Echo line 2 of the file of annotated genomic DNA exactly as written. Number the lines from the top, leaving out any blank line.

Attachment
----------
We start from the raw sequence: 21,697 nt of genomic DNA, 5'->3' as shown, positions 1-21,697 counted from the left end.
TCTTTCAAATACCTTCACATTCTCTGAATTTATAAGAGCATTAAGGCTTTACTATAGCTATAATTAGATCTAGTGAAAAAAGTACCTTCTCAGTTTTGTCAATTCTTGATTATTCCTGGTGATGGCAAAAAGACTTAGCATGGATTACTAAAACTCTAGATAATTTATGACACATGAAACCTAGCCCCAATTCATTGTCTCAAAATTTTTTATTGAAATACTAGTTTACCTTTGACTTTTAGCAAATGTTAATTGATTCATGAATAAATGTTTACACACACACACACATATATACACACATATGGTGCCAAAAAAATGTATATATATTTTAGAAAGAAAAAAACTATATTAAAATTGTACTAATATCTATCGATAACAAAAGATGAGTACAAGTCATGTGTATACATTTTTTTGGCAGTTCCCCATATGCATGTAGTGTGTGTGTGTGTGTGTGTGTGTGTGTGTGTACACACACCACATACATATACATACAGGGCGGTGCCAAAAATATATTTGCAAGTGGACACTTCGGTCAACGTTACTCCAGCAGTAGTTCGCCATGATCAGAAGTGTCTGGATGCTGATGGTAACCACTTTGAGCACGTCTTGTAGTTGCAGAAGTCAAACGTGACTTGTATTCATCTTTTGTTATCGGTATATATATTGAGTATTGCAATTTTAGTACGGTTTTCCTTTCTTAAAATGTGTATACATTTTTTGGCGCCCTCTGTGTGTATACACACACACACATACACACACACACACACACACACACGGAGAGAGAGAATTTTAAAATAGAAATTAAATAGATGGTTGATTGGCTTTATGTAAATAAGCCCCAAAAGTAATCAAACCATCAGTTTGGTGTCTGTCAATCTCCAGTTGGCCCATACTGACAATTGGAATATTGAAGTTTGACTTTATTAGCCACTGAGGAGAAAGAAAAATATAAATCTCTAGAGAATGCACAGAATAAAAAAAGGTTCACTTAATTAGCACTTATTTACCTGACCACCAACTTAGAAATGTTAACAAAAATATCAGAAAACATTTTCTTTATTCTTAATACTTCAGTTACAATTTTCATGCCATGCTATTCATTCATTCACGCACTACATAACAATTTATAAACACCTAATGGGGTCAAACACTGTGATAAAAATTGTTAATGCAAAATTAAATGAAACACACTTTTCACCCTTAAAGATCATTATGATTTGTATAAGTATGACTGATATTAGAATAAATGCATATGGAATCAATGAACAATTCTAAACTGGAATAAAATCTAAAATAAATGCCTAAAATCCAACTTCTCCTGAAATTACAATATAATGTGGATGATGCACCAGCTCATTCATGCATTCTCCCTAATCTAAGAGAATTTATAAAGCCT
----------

TCTTTCAAATACCTTCACATTCTCTGAATTTATAAGAGCATTAAGGCTTTACTATAGCTATAATTAGATCTAGTGAAAAAAGTACCTTCTCAGTTTTGTCAATTCTTGATTATTCCTGGTGATGGCAAAAAGACTTAGCATGGATTACTAAAACTCTAGATAATTTATGACACATGAAACCTAGCCCCAATTCATTGTCTCAAAATTTTTTATTGAAATACTAGTTTACCTTTGACTTTTAGCAAATGTTAATTGATTCATGAATAAATGTTTACACACACACACACATATATACACACATATGGTGCCAAAAAAATGTATATATATTTTAGAAAGAAAAAAACTATATTAAAATTGTACTAATATCTATCGATAACAAAAGATGAGTACAAGTCATGTGTATACATTTTTTTGGCAGTTCCCCATATGCATGTAGTGTGTGTGTGTGTGTGTGTGTGTGTGTGTGTACACACACCACATACATATACATACAGGGCGGTGCCAAAAATATATTTGCAAGTGGACACTTCGGTCAACGTTACTCCAGCAGTAGTTCGCCATGATCAGAAGTGTCTGGATGCTGATGGTAACCACTTTGAGCACGTCTTGTAGTTGCAGAAGTCAAACGTGACTTGTATTCATCTTTTGTTATCGGTATATATATTGAGTATTGCAATTTTAGTACGGTTTTCCTTTCTTAAAATGTGTATACATTTTTTGGCGCCCTCTGTGTGTATACACACACACACATACACACACACACACACACACACACGGAGAGAGAGAATTTTAAAATAGAAATTAAATAGATGGTTGATTGGCTTTATGTAAATAAGCCCCAAAAGTAATCAAACCATCAGTTTGGTGTCTGTCAATCTCCAGTTGGCCCATACTGACAATTGGAATATTGAAGTTTGACTTTATTAGCCACTGAGGAGAAAGAAAAATATAAATCTCTAGAGAATGCACAGAATAAAAAAAGGTTCACTTAATTAGCACTTATTTACCTGACCACCAACTTAGAAATGTTAACAAAAATATCAGAAAACATTTTCTTTATTCTTAATACTTCAGTTACAATTTTCATGCCATGCTATTCATTCATTCACGCACTACATAACAATTTATAAACACCTAATGGGGTCAAACACTGTGATAAAAATTGTTAATGCAAAATTAAATGAAACACACTTTTCACCCTTAAAGATCATTATGATTTGTATAAGTATGACTGATATTAGAATAAATGCATATGGAATCAATGAACAATTCTAAACTGGAATAAAATCTAAAATAAATGCCTAAAATCCAACTTCTCCTGAAATTACAATATAATGTGGATGATGCACCAGCTCATTCATGCATTCTCCCTAATCTAAGAGAATTTATAAAGCCT